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Publication numberUS20030005130 A1
Publication typeApplication
Application numberUS 09/895,964
Publication dateJan 2, 2003
Filing dateJun 29, 2001
Priority dateJun 29, 2001
Also published asCN1520659A, EP1405462A1, WO2003003658A1
Publication number09895964, 895964, US 2003/0005130 A1, US 2003/005130 A1, US 20030005130 A1, US 20030005130A1, US 2003005130 A1, US 2003005130A1, US-A1-20030005130, US-A1-2003005130, US2003/0005130A1, US2003/005130A1, US20030005130 A1, US20030005130A1, US2003005130 A1, US2003005130A1
InventorsDoreen Cheng
Original AssigneeCheng Doreen Yining
Export CitationBiBTeX, EndNote, RefMan
External Links: USPTO, USPTO Assignment, Espacenet
Audio-video management in UPnP
US 20030005130 A1
Abstract
To support the communication of audio-video information, and other time-sensitive information, via UPnP networks, the UPnP architecture is augmented to include: a resource management module that supports multiple contenders for a single device or its sub-units without races or hazards, a path manager that provides source-to-sink path management, and an action manager that enables A/V applications to schedule activities. Together, the resource manager and path manager ensure path validity, integrity, and quality of service. The resource manager is configured to manage device resources that are distributed in heterogeneous networks, such as resources distributed in networks using mixed Ethernet, 1394, 802.11, USB, HPNA. The path manager is configured to manage network resources that are distributed in heterogeneous networks. The resource manager and the path manager are also configured to ensure that a path across network boundaries is valid. Scheduling actions are the responsibility of each action manager, which acts as an agent of the application, and is a client of the resource manager and the path manager. The resource manager and the path manager are configured as an integral part of a UPnP framework, and as such, communicates with applications via HTTP messages.
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Claims(20)
I claim:
1. A system for facilitating communication of time-sensitive information via a UPnP network, comprising:
a management system that is configured to reserve a plurality of resources to form a plurality of reserved resources along a path between a source of the time-sensitive information and a sink of the time-sensitive information before initiating the communication of the time-sensitive information.
2. The system of claim 1, wherein
the path between the source and the sink extends across a plurality of networks, the source being on a first network of the plurality of networks, and the sink being on a second network of the plurality of networks.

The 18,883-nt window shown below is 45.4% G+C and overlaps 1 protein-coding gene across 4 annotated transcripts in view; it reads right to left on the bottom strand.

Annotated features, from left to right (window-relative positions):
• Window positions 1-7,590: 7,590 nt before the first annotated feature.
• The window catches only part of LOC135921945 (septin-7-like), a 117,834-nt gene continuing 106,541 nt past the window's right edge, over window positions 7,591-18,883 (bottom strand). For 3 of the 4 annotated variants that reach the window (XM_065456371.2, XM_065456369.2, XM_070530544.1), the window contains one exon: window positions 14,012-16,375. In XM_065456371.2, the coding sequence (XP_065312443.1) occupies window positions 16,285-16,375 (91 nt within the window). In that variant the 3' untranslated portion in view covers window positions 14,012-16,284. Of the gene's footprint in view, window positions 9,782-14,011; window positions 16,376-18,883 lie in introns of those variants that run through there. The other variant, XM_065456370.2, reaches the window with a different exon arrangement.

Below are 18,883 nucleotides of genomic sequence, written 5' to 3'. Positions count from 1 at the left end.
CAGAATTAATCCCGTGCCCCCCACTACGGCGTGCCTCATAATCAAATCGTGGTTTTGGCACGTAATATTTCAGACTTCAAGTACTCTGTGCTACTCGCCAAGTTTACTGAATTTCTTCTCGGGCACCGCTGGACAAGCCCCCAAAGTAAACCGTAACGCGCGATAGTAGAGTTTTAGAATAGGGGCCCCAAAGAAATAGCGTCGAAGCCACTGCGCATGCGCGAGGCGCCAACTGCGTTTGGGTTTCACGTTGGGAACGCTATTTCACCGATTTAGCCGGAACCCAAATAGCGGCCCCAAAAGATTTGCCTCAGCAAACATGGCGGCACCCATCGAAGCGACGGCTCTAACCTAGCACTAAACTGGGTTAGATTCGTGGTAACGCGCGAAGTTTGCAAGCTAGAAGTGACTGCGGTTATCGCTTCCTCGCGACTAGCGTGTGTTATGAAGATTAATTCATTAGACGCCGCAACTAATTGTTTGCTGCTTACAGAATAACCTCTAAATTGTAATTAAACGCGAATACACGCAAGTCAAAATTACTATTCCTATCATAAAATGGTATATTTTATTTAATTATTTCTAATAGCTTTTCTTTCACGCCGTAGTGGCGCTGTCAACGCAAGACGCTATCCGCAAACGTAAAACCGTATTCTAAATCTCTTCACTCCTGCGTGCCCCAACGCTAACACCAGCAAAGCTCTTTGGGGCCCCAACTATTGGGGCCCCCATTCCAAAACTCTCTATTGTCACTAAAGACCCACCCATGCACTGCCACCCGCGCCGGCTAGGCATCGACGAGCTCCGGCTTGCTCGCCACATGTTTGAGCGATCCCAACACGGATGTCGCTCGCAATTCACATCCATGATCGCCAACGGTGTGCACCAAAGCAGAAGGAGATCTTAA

3. The system of claim 2, wherein
the management system includes a plurality of resource management modules,
each resource management module being associated with a corresponding network of the plurality of networks, and being configured to reserve one or more device resources of the plurality of reserved resources on the corresponding network,
the resource management module that is associated with the first network is configured to communicate a reservation request to another resource management module to reserve one or more device resources of the plurality of reserved resources on another network of the plurality of networks.
4. The system of claim 3, wherein
each resource management module is configured as an integral part of a UPnP framework, and communicates with applications via HTTP messages.
5. The system of claim 3, wherein
the another resource management module in the another network is configured to reserve the one or more device resources only if a subsequent resource manager, along the path from the first network to the second network, is reachable by the another resource management module.
6. The system of claim 3, wherein
each resource management module is configured to communicate a release message to a prior resource management module along the path when a requested reservation cannot be effected, and
the prior resource management module releases associated device resources of the plurality of reserved resources upon receipt of the release message.
7. The system of claim 3, wherein
the management system further includes a plurality of path management modules,
each path management module being associated with a corresponding network of the plurality of networks, and being configured to reserve one or more network resources on the corresponding network,
the path management module that is associated with the first network is configured to communicate a reservation request to another path management module to reserve one or more network resources on another network of the plurality of networks, and
each resource management module and path management module is configured as an integral part of a UPnP framework, and communicates with applications via HTTP messages.
8. The system of claim 2, wherein
the management system includes a plurality of path management modules,
each path management module being associated with a corresponding network of the plurality of networks, and being configured to reserve one or more network resources on the corresponding network,
the path management module that is associated with the first network is configured to communicate a reservation request to another path management module to reserve one or more network resources on another network of the plurality of networks.
9. The system of claim 8, wherein